Good Enough Parenting

‘Good enough parenting’ is the name child welfare organisations give to parenting which may not be ‘ideal’ (what us middle class well-off people do) but isn’t quite ‘abusive’ (what those ‘disadvantaged’ parents who end up in the Sunday Times Horror Section do).  And yes, it does strike me as I look around the table at my fellow Barnardos volunteers (see previous post) that we’re all educated and middle class, whereas those to be ‘helped’ are probably all welfare class and poverty stricken. There is a certain Lady Muck flavour about it, no denying.

Anyway, when I was sitting in the Barnardo’s training session for volunteer Kids Friends, I was thinking, Good Enough parenting is what I do.


At least, I hope it’s good enough. I have a morbid fear of being the subject of a session with a shrink.

‘And so, how WAS your relationship with your mother?”, “Oh my god, where do I start…!”.

Actually for that reason I’ve asked Mr F and Ms M more than once what they think Good Parenting consists of, and if they DO end up going to a psych, what will they say?  But he and Ms M are both remarkably phlegmatic.


Mr F: I dunno really. I don’t HAVE any issues, mum…

Me: But what about that time we left you strapped in the car in the driveway for 5 minutes asleep and you woke up and screamed and no one came, and you said it felt like hours? Weren’t you scarred?

Mr F: Oh yeah, sure, but I’ve forgotten about it now. Guess it probably wasn’t as long as it seemed at the time.

Me to Ms M: So if you were writing the Rules of Good Parenting, what would they be?

Ms M: Mm, Don’t be too strict? Make sure the kid knows about the importance of education?

Me: (guiltily, as I’ve never really lectured much on this or probably any other subject) So, do you think I should be stricter about homework?

Ms M: Oh no. That’s the kind of thing that turns ordinary teenagers into serial killers, you know.

Me: So, do you think I’ve been a good mother?’

Ms M: Well I’m not a criminal, am I. On the other hand, maybe that’s just me. Maybe if you’d had a different kid, she WOULD have been one.


People (including me) always say ‘I’m doing my BEST’ but the fact is, I’m doing MY Best. Which is a long way from THE Best. I know what THE Best is, and it involves regular homework hassling, ruthless consistency, confiscation of electronic media, forced marches in the countryside, and lots of fresh fruit and vegetables.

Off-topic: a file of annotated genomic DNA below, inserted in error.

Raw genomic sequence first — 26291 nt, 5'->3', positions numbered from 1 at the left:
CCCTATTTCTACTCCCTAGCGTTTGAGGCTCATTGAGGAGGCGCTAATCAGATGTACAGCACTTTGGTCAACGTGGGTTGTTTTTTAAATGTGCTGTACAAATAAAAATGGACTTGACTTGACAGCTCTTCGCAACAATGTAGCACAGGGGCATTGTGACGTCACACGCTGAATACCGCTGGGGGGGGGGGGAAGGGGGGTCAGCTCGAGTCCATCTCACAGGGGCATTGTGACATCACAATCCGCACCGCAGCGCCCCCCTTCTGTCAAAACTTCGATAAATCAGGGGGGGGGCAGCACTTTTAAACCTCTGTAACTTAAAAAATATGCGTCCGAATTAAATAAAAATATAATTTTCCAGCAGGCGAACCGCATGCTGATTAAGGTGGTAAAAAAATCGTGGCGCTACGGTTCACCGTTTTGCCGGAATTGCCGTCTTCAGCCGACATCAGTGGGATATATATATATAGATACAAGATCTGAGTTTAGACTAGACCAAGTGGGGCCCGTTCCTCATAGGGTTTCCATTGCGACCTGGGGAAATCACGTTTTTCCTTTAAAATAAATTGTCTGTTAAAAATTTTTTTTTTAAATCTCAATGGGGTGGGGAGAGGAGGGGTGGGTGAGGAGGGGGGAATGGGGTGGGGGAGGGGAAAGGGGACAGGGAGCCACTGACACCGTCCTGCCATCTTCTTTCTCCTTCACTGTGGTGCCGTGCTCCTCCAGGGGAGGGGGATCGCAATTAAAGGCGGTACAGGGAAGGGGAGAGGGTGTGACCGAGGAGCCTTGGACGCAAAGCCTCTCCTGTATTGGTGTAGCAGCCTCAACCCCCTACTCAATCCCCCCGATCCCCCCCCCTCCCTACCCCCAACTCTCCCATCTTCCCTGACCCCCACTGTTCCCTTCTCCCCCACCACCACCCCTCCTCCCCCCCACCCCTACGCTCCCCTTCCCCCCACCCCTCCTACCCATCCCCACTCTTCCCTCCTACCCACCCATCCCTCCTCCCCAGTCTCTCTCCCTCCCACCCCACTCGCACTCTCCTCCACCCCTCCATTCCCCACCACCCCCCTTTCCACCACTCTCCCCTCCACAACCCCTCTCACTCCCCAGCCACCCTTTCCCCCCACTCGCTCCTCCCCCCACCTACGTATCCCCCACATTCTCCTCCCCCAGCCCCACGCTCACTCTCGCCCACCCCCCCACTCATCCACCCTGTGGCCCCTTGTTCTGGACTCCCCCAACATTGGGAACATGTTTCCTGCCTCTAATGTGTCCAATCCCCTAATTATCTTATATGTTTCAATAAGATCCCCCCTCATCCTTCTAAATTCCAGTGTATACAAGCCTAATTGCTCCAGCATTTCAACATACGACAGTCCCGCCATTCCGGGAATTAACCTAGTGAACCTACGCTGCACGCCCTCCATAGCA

MY best, on the other hand, involves lots of love, conversation, laughing together, a willingness to discuss absolutely anything as long as it doesn’t involve moving away from the heater, and a sort of ‘oh well, I guess it’ll work out alright in the end’ sort of optimism.  I’m not saying that’s good.  MAYBE it’s good enough. I don’t know.

My mum’s ‘best’ involved lots of warmth, very little supervision, no parental playing (she had me at 44), and plenty of moral guidance, most of which I subsequently ignored.  It certainly wasn’t ‘try-hard’ parenting, but it was definitely…good enough.

For seriously GOOD parenting, click here –

A Girlgonechild.  It’s about being an adoring mother and a working mother at the same time. Speaking personally, it can be a challenge.

Thefirstwire. Saying a lot of good things about the importance of role modelling and other things.  There are of course lots of great roles you COULD model, not all of them involving vegetables.

Wisiedailywisdom. Some simple but sensible ideas about raising decent citizens (who DON’T vote Liberal, you listening, Mr F???)

Positively mummy. Who suggests, quite rightly, that maybe we shouldn’t complain a lot about our kids. I totally agree (although maybe I should cut back on the boasting a bit too)

Okonomy – what the hell DID we do before Facebook? Oh yeah, truant! (and I did, too).